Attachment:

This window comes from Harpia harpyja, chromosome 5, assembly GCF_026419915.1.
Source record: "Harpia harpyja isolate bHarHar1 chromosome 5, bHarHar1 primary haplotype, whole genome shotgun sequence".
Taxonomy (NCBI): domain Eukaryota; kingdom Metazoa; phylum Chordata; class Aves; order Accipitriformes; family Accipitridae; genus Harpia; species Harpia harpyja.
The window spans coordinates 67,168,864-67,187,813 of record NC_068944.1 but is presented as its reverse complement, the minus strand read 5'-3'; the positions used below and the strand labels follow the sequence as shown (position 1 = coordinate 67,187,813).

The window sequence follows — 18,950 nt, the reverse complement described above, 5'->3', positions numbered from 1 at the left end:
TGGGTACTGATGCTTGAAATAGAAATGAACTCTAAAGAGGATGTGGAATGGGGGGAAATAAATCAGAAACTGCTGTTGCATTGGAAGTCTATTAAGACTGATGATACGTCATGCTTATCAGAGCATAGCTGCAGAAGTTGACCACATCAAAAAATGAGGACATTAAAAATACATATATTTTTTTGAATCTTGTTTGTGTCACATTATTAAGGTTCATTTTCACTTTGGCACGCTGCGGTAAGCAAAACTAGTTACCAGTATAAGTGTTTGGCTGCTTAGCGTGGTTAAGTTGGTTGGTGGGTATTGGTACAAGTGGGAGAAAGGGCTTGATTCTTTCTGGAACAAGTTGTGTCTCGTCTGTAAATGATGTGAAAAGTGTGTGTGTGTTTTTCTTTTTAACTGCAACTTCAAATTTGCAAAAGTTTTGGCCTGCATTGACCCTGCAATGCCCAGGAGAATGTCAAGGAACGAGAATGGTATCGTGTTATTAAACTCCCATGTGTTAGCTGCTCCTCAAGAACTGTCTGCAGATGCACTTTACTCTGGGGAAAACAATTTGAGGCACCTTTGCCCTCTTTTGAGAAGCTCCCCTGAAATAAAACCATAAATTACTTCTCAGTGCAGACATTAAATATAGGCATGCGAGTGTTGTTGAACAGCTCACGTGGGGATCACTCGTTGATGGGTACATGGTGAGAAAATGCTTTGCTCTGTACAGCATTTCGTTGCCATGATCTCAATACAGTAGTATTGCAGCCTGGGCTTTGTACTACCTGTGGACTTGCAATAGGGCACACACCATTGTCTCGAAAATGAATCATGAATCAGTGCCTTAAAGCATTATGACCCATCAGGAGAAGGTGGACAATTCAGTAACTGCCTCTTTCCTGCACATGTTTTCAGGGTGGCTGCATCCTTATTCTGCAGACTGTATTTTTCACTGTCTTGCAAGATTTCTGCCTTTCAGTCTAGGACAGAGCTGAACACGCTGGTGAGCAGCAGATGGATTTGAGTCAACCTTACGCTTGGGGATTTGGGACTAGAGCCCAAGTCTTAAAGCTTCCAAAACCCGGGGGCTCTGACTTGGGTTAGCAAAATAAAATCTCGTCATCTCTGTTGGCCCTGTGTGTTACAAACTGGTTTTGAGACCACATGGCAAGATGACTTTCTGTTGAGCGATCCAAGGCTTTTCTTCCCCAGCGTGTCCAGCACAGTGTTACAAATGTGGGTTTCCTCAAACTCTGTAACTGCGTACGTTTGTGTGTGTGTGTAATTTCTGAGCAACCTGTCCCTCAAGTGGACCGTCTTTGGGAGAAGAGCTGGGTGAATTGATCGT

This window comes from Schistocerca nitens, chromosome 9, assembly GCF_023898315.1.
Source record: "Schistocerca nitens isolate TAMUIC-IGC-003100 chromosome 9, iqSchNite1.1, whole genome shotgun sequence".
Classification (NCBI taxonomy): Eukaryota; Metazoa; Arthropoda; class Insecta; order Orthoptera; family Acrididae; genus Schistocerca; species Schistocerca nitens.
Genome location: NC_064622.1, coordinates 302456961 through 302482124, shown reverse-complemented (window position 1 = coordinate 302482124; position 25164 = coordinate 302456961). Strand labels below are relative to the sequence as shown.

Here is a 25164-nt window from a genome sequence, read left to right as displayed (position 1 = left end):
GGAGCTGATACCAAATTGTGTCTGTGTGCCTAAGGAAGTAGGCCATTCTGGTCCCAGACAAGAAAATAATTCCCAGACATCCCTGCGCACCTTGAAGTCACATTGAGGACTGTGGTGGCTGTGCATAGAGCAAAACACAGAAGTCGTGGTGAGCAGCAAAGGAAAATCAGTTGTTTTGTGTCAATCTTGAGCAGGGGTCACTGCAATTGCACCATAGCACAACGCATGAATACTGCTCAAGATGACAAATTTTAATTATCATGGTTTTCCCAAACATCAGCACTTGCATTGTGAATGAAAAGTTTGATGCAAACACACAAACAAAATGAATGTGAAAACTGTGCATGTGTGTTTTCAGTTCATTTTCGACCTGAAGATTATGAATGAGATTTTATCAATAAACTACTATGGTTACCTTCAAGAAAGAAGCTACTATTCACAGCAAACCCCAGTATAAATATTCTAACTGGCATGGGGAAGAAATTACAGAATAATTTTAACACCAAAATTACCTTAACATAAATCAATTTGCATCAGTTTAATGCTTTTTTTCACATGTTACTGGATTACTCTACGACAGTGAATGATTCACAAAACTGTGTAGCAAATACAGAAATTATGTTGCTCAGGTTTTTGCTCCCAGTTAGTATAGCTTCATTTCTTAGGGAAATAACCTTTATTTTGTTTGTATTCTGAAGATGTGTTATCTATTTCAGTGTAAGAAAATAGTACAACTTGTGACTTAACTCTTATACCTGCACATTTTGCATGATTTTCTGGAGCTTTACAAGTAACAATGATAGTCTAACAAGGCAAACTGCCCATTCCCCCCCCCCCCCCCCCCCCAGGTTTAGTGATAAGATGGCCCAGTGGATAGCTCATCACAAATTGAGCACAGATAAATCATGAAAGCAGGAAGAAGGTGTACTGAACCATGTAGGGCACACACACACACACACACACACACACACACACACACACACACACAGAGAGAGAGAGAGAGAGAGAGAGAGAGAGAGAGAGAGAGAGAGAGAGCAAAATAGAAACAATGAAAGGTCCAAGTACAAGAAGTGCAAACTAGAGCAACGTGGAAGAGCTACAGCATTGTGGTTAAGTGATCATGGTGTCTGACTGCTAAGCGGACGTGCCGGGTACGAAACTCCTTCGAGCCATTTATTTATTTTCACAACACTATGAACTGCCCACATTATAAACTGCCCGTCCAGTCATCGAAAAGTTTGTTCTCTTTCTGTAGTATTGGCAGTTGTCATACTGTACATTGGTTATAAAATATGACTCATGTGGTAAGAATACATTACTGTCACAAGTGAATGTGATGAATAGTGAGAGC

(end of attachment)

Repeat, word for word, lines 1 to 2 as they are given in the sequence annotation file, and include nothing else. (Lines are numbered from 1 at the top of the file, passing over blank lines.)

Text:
This window comes from Harpia harpyja, chromosome 5, assembly GCF_026419915.1.
Source record: "Harpia harpyja isolate bHarHar1 chromosome 5, bHarHar1 primary haplotype, whole genome shotgun sequence".